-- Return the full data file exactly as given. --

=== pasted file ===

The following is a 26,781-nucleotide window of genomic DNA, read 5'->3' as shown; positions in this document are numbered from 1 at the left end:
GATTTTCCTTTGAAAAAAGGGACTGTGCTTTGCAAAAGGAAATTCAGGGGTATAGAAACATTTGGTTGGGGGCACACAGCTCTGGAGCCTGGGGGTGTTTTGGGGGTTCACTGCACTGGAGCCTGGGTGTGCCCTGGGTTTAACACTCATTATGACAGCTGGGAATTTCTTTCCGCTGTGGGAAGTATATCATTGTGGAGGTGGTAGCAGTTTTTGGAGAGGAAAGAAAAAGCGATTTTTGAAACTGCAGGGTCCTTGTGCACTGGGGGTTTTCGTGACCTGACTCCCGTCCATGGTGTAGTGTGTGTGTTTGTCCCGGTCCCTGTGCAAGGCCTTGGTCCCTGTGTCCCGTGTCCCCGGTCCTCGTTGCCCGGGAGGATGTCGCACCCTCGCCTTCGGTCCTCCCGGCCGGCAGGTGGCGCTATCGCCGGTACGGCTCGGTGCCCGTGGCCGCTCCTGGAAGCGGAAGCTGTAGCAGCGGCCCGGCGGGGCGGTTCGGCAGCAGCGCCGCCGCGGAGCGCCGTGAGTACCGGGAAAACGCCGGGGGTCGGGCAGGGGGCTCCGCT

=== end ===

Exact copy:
The following is a 26,781-nucleotide window of genomic DNA, read 5'->3' as shown; positions in this document are numbered from 1 at the left end:
GATTTTCCTTTGAAAAAAGGGACTGTGCTTTGCAAAAGGAAATTCAGGGGTATAGAAACATTTGGTTGGGGGCACACAGCTCTGGAGCCTGGGGGTGTTTTGGGGGTTCACTGCACTGGAGCCTGGGTGTGCCCTGGGTTTAACACTCATTATGACAGCTGGGAATTTCTTTCCGCTGTGGGAAGTATATCATTGTGGAGGTGGTAGCAGTTTTTGGAGAGGAAAGAAAAAGCGATTTTTGAAACTGCAGGGTCCTTGTGCACTGGGGGTTTTCGTGACCTGACTCCCGTCCATGGTGTAGTGTGTGTGTTTGTCCCGGTCCCTGTGCAAGGCCTTGGTCCCTGTGTCCCGTGTCCCCGGTCCTCGTTGCCCGGGAGGATGTCGCACCCTCGCCTTCGGTCCTCCCGGCCGGCAGGTGGCGCTATCGCCGGTACGGCTCGGTGCCCGTGGCCGCTCCTGGAAGCGGAAGCTGTAGCAGCGGCCCGGCGGGGCGGTTCGGCAGCAGCGCCGCCGCGGAGCGCCGTGAGTACCGGGAAAACGCCGGGGGTCGGGCAGGGGGCTCCGCT